Samuel ibn Tibbon couched his philosophical ideas in commentaries on Maimonides and references to Biblical texts. This lent authority to his statements and allowed him to promulgate philosophical concepts to the orthodox by linking them to Biblical exegesis. Throughout his works Ibn Tibbon repeatedly examined the key problems of divine providence, the possibility of immortality, and the final aim of human existence. Samuel ibn Tibbon can also be credited with initiating the creation of a new Hebrew literary genre, philosophical reference works and study aids. His Biur meha-Millot ha-Zarot, was the first major lexicon of philosophical Hebrew; and his inclusion of explanatory glosses in the margins of his translation of the Guide established the foundation for a tradition of commentary.

Original works

Samuel ibn Tibbon wrote two major original works, an Aristotelian commentary on Ecclesiastes and a philosophical-exegetical monograph entitled Ma'amar Yiqqawu ha-Mayim. He also wrote introductions to his translations, letters to Maimonides, and a short treatise on the Reason for the Table and Shewbread. He planned two additional commentaries which were never completed, a commentary on the internal meanings of Proverbs and an esoteric commentary on Genesis, entitled Ner ha-Hofes (see Prov 20:27). The commentary on Ecclesiastes appears to have been Ibn Tibbon’s first major work of exegesis, completed between 1213 and 1221. It includes a preface, a verse-by-verse commentary and several digressions explaining related verses of scripture or introducing philosophical concepts. Ibn Tibbon explains that Solomon wrote the book of Ecclesiastes in his youth, to refute ancient skeptics who denied the possibility of immortality (“conjunction with the active intellect”).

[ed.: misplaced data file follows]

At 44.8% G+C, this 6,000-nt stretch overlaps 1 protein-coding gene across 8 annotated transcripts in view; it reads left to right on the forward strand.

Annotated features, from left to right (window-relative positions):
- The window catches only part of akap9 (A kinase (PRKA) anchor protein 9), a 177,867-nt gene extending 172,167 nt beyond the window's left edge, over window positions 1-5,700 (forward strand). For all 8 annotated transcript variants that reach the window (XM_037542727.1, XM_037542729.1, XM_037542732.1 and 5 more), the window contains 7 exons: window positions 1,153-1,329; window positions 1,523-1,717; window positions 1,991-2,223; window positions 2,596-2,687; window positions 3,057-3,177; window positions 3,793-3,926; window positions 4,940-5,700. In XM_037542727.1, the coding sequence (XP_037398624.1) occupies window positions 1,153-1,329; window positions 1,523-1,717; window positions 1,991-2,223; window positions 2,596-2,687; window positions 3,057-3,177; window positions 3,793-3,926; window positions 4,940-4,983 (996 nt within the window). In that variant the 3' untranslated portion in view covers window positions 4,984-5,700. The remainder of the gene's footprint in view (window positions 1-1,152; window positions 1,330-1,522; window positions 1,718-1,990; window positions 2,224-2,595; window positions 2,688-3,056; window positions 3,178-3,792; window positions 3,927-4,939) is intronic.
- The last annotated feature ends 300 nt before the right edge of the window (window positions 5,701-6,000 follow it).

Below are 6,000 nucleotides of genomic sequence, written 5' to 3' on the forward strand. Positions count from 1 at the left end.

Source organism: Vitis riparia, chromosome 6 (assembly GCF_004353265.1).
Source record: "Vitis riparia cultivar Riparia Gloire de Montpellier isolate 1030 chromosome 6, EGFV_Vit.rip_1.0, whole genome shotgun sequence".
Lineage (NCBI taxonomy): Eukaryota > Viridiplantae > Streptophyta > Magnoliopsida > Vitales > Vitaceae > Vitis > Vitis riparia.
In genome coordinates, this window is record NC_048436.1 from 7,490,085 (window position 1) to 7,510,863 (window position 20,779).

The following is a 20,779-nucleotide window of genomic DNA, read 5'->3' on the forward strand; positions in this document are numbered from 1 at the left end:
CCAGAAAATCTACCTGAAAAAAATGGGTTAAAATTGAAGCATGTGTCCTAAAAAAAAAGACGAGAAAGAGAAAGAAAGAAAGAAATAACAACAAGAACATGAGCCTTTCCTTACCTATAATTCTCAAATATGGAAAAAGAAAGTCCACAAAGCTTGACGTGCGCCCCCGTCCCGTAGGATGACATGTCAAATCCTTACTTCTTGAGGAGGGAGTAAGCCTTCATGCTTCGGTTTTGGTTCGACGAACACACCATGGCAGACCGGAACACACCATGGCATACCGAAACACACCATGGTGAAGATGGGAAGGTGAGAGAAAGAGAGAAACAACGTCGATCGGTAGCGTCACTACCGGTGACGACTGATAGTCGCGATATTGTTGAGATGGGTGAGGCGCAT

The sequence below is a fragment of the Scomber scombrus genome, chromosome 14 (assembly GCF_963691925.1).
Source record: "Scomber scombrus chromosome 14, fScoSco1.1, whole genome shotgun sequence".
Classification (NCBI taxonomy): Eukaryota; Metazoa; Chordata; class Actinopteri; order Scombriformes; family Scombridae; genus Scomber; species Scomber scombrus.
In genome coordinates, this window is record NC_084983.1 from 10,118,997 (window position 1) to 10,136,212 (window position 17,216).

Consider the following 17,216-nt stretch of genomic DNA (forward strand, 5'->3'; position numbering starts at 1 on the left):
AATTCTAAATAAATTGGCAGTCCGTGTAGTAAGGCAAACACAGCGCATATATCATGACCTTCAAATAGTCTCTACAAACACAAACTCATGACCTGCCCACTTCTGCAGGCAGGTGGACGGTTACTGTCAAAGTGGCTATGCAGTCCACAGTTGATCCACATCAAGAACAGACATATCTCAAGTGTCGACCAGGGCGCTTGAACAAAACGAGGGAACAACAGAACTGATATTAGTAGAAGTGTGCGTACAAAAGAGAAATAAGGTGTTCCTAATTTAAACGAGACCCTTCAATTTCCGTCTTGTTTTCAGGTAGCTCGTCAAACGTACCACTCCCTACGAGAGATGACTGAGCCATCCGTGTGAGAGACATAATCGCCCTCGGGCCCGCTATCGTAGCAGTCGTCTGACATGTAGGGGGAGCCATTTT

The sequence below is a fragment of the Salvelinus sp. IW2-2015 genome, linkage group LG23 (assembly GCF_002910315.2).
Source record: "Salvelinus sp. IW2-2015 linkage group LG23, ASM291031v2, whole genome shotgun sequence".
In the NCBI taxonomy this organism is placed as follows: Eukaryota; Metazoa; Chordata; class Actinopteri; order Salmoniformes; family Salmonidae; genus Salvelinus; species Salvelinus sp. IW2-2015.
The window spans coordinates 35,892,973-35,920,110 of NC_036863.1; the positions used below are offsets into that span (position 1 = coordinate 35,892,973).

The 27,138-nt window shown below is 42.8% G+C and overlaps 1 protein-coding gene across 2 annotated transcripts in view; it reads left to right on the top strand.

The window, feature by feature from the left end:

Solomon carefully examined and refuted three arguments against immortality: that the human intellect is intellect in matter, and therefore cannot become separate from matter or contemplate separate substances; that the intellect, even though it derives from an incorporeal giver of forms, still requires a corporeal counterpart; and that ethics is a first rather than final perfection, and cannot save the human being from death and destruction. Ibn Tibbon attached a translation of the Three Treatises on Conjunction of Averroes and ‘Abd Allah, because he maintained that they also defended the doctrine of conjunction against skeptics.